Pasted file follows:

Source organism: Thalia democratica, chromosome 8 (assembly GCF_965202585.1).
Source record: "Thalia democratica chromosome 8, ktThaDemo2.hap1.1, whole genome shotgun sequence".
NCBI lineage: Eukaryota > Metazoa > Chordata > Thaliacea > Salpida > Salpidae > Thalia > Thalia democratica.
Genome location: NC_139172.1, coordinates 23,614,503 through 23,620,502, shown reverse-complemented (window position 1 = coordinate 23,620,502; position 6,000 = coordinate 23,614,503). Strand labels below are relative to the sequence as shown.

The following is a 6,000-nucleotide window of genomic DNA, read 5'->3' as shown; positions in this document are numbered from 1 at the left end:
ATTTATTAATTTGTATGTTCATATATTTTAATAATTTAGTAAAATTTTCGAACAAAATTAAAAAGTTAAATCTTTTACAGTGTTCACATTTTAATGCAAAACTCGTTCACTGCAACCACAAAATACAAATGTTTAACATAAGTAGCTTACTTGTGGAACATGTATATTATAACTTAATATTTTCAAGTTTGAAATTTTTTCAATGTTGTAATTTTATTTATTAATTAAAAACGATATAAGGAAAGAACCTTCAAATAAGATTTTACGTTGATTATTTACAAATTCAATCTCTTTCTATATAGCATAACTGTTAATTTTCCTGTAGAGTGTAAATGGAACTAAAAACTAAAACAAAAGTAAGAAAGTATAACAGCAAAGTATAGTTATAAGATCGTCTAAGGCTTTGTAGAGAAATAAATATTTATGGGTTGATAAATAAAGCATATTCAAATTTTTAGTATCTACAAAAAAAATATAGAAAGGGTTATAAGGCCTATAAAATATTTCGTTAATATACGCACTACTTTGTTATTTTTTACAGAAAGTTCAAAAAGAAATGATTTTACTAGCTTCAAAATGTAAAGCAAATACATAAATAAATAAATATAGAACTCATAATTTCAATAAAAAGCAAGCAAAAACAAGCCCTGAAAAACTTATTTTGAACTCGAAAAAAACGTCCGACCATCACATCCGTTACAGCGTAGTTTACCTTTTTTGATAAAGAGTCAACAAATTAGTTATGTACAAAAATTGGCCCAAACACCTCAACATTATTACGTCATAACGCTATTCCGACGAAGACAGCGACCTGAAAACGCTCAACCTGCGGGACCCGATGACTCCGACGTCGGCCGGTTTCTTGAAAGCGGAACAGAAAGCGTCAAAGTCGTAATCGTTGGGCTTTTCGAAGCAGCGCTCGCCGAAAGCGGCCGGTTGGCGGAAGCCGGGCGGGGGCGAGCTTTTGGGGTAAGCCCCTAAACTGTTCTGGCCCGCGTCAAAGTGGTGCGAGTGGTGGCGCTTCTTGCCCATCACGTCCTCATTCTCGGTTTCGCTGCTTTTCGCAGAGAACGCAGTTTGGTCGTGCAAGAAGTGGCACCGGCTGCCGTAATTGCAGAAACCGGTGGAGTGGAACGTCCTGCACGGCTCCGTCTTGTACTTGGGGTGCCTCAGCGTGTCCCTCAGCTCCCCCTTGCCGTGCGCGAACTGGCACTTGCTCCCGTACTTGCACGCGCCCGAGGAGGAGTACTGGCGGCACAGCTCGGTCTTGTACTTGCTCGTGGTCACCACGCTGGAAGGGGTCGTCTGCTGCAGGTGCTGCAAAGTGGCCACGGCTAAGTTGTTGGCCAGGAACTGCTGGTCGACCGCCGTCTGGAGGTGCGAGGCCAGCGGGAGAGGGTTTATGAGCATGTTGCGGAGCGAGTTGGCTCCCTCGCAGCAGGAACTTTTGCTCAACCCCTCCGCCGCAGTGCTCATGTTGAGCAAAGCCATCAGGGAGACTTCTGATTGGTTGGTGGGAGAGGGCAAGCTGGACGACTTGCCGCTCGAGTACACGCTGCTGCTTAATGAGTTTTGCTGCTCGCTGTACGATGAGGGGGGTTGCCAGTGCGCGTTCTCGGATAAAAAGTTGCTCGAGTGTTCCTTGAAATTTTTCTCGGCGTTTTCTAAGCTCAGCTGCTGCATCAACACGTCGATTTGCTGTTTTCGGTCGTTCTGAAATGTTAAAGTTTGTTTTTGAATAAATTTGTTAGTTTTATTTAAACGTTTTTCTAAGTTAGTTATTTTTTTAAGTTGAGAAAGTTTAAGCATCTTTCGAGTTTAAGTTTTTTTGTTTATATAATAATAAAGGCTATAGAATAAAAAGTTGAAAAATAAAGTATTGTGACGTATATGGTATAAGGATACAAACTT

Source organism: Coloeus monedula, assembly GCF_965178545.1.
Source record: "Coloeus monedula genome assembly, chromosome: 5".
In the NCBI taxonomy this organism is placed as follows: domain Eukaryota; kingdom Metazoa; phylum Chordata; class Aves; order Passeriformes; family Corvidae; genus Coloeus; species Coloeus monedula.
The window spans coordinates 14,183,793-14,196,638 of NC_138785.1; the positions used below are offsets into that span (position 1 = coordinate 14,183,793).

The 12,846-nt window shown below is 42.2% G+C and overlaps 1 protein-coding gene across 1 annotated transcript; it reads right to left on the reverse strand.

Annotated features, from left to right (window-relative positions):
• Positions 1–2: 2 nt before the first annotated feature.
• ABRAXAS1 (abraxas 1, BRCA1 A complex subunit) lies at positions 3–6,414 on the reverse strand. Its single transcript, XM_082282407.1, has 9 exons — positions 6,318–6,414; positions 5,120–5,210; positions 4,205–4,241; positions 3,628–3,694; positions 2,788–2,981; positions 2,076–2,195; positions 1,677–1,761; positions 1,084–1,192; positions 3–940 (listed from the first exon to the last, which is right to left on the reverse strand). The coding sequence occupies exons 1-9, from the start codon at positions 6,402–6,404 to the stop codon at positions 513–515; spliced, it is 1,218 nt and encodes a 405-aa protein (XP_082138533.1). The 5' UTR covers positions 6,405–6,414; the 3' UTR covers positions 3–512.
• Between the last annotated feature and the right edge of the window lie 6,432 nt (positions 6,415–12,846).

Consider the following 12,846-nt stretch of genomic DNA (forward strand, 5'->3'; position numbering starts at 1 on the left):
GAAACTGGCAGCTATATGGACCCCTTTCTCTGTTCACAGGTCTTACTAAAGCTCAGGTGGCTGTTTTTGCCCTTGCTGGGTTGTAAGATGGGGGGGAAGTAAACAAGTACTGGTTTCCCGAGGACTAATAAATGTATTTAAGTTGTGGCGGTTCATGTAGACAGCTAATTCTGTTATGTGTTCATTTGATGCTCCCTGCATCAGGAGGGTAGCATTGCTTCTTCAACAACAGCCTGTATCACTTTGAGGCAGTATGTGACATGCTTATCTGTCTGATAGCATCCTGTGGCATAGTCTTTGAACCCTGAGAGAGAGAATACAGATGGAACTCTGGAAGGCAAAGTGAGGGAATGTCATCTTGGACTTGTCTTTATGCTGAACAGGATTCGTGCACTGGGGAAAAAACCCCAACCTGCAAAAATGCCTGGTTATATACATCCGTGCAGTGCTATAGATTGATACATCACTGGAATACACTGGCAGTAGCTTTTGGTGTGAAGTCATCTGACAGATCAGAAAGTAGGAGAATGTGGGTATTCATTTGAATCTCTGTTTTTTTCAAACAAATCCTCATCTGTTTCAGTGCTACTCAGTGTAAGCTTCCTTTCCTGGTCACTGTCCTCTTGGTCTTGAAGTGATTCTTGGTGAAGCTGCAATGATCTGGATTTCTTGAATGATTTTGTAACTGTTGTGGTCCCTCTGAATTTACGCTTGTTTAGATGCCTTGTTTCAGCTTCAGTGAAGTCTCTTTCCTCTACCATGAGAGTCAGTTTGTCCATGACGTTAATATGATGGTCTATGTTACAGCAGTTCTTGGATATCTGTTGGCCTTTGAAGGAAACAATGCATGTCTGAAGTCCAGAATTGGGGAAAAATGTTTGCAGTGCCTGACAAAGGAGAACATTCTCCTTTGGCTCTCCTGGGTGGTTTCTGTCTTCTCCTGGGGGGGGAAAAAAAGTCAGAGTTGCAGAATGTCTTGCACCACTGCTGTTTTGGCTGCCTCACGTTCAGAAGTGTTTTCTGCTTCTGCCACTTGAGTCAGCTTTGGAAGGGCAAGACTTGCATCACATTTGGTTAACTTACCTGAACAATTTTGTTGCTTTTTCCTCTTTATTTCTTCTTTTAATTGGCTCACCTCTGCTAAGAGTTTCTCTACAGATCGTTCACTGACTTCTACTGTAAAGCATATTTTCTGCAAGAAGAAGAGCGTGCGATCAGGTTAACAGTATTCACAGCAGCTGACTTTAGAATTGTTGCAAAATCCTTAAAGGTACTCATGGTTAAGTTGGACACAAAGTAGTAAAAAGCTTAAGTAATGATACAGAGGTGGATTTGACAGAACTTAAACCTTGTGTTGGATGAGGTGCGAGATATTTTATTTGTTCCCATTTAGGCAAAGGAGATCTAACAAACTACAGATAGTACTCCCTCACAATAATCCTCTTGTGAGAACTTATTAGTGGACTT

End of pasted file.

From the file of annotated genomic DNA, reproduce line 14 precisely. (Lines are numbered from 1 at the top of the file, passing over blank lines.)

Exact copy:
• ABRAXAS1 (abraxas 1, BRCA1 A complex subunit) lies at positions 3–6,414 on the reverse strand. Its single transcript, XM_082282407.1, has 9 exons — positions 6,318–6,414; positions 5,120–5,210; positions 4,205–4,241; positions 3,628–3,694; positions 2,788–2,981; positions 2,076–2,195; positions 1,677–1,761; positions 1,084–1,192; positions 3–940 (listed from the first exon to the last, which is right to left on the reverse strand). The coding sequence occupies exons 1-9, from the start codon at positions 6,402–6,404 to the stop codon at positions 513–515; spliced, it is 1,218 nt and encodes a 405-aa protein (XP_082138533.1). The 5' UTR covers positions 6,405–6,414; the 3' UTR covers positions 3–512.